Gardening In France
When Charles Hawes
visited the 9th International Garden Festival at Chaumont-sur-Loire
he found an amazing assortment of contemporary garden
designs to stimulate the mind and the senses
The International Garden Festival at Chaumont-sur-Loire
has a reputation as being a platform for contemporary
garden design. In an attractive site in the grounds
of the Château, more than 30 new gardens are created
each year by designers from all over the world. There
is usually a theme, but this year the organizers have
left it open: 'Libre'. The Chaumont Festival opens daily
until 22nd October, so, unlike British shows, crowds
are rare and the gardens themselves have to stand the
test of time.
In most of the Chaumont gardens, plants are not centre
stage, and there are some gardens with practically no
plants at all. 'La Scene du poisson' with its stainless
steel fish standing in a pool is strongly reminiscent
of the film Mon Oncle by Jacques Tati. The pool stands
in an abstract parterre of different coloured gravels
dotted with box balls and other incongruities.
'Bones and Pumpkins' is a formally laid out space comprising
a rectangle filled with large animal bones divided from
a bed of pumpkins and nasturtiums by white paving. Created
by West 8, who were involved in the landscaping of Schipol
airport, the garden both shocks and pleases simultaneously.
Over half the gardens
use water in some form. 'Ivre de la Jungle' is a water
garden designed with children in mind, with a snake
and an elephant that sprays the visitors and a bench
that will drench the unsuspecting. 'Automates' is a
delightful collection of water driven scenes of French
provincial life. In "The Observatory' by British designers
Philip Brown and Martin Lonsdale, the entrance floor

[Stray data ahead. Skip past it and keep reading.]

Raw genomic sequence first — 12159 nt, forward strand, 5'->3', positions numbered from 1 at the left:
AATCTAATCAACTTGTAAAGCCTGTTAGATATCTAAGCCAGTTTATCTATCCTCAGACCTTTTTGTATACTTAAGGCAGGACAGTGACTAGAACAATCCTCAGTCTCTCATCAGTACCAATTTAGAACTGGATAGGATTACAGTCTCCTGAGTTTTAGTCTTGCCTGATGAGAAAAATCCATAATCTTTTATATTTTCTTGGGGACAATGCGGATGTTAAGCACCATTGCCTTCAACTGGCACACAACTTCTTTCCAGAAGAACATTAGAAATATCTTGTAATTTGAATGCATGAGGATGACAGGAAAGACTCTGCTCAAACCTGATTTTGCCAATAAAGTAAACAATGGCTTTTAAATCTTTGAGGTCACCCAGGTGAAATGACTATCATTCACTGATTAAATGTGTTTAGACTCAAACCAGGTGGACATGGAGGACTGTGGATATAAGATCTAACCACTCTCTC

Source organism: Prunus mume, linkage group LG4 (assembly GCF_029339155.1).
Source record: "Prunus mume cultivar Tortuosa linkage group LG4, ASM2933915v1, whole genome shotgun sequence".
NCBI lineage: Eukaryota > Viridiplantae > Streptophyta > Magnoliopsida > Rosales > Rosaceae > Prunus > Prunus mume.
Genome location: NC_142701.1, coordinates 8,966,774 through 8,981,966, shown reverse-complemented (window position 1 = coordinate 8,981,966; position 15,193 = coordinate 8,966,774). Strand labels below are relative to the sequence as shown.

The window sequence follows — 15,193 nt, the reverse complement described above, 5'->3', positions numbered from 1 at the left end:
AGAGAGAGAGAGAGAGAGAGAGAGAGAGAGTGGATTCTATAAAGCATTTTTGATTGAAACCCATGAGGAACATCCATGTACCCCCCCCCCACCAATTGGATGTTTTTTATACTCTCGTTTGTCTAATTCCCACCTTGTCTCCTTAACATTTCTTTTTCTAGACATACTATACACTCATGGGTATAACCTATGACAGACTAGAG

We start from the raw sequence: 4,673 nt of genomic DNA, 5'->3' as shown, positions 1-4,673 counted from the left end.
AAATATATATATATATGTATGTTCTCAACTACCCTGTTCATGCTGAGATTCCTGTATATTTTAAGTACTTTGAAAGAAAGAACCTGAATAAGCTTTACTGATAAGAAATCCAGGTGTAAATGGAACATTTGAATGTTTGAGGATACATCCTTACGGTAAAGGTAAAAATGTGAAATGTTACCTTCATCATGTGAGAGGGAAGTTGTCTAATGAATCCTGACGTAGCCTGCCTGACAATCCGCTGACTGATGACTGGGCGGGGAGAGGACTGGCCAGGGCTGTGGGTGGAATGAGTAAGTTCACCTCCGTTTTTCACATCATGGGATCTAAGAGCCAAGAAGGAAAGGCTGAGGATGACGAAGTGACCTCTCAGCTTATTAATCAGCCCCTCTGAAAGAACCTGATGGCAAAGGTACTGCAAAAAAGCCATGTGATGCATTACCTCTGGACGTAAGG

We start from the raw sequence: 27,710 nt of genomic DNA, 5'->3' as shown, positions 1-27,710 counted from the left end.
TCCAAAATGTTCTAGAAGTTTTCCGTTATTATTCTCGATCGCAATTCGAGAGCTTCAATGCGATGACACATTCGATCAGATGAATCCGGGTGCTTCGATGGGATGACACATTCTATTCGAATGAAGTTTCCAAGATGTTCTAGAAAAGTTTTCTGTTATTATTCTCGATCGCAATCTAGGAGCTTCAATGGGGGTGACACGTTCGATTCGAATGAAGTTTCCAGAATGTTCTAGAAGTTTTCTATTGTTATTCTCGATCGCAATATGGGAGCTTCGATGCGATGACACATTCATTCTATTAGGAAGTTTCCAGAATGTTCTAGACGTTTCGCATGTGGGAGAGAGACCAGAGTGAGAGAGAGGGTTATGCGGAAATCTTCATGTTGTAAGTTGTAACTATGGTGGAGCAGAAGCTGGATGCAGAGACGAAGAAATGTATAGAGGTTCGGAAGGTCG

is suspended over a pool from which rise clouds of steam.
Chaumont is unashamedly a garden festival for the mind
as well as the senses. Most of the gardens are visually
striking but they are all intended to have meaning and
to stimulate thought. 'Le potager imperial chinois'
is built around the symbolism in the Book of Mutations.
'L'archipel' is intended to portray the state of crisis
in contemporary Japan and hope for the future. In 'Mente
la Menta', a circular pool at its centre represents
the void of the unknown future and the surrounding structures
of steel suggest the complexities of the contemporary
This may be slightly
indigestible to those who might see such heavy-handed
metaphor as pretentious. On the other hand, perhaps
we could do with some new ideas in our gardening world.
The 9th Festival International des Jardins, 'Libre'
is open daily, 10th June to 22nd October, 9.30am to
dusk. At Conservatoire international des parcs et jardins,
Ferme du château, 41150 Chaumont-sur-Loire. Telephone:
(33 2) 54 20 99 22. Entrance fee: FF48 - adult, FF20
- children aged 8-12, (free entry for children under
NB Charles Hawes's garden, Veddw
House in Monmouthshire, is open to the public every
Sunday afternoon until 2nd October.
with premission from Greenfingers.com